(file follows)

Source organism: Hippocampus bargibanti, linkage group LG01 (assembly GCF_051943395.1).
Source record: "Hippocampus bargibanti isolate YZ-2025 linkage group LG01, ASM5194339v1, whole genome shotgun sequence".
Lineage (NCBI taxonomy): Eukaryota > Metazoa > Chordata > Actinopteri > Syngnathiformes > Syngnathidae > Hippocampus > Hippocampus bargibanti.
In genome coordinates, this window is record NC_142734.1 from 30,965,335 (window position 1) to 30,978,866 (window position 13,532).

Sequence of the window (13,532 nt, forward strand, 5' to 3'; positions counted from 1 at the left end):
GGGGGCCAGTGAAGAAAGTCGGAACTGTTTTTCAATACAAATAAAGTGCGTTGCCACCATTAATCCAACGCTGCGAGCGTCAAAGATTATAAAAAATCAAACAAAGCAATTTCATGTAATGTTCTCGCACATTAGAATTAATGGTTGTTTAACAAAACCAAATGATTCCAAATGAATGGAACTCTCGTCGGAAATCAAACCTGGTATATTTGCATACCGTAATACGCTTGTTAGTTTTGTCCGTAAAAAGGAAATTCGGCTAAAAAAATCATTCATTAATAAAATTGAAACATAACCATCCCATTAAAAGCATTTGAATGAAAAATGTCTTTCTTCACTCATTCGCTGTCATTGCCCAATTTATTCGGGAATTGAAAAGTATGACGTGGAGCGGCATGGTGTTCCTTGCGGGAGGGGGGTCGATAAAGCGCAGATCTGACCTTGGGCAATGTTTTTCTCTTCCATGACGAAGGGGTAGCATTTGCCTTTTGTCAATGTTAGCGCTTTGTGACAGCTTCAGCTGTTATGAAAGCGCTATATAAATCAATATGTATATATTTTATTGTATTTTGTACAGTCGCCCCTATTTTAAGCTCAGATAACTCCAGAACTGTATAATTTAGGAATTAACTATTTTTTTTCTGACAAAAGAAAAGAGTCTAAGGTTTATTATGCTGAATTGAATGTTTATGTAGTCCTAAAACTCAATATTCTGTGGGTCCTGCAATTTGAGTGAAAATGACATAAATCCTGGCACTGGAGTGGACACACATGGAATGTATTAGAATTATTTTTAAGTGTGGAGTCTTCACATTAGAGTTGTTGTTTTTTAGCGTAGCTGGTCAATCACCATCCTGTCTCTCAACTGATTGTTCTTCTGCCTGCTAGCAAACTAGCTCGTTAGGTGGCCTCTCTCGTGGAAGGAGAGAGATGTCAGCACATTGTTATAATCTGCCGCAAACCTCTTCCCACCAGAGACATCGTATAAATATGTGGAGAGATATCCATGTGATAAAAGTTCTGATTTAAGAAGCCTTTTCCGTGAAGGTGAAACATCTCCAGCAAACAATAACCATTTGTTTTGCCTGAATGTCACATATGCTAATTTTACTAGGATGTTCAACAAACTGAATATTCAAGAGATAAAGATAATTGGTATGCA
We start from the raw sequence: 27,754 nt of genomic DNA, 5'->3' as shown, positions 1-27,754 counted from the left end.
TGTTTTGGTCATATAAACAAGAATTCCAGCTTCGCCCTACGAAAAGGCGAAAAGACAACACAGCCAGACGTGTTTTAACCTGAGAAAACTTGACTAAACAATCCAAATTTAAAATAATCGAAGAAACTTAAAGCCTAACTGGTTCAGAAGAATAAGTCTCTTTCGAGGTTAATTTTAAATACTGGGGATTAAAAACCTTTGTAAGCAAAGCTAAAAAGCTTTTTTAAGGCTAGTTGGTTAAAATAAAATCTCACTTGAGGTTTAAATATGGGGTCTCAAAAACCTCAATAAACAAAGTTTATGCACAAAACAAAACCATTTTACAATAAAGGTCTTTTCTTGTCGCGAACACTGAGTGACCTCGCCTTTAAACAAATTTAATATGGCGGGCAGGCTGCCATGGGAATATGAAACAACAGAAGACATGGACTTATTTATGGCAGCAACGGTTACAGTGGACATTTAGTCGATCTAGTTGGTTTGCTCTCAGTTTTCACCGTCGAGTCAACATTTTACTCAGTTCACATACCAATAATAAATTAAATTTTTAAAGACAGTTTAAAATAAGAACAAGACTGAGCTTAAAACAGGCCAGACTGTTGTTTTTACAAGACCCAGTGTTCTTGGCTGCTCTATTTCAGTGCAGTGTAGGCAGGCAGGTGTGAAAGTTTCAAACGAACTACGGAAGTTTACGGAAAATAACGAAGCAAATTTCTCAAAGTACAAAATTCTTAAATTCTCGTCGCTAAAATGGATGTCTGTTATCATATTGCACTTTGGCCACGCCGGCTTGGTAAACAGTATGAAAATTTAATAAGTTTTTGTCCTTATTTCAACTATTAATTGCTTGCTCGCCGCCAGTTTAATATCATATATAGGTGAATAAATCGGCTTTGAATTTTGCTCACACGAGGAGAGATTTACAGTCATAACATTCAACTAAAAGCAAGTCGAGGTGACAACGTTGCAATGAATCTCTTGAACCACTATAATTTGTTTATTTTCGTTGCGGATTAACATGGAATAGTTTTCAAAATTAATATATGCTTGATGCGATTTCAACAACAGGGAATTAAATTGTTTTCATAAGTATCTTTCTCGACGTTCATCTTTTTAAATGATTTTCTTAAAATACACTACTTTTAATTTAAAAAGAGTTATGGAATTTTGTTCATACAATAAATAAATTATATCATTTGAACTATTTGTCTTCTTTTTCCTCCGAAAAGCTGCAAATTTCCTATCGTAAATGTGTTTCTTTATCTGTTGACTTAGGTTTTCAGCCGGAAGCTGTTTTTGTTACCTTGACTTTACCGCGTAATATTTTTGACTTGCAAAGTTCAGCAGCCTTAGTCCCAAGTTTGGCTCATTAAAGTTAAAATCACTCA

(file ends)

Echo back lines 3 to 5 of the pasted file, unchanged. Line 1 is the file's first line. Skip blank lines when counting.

Lineage (NCBI taxonomy): Eukaryota > Metazoa > Chordata > Actinopteri > Syngnathiformes > Syngnathidae > Hippocampus > Hippocampus bargibanti.
In genome coordinates, this window is record NC_142734.1 from 30,965,335 (window position 1) to 30,978,866 (window position 13,532).

Sequence of the window (13,532 nt, forward strand, 5' to 3'; positions counted from 1 at the left end):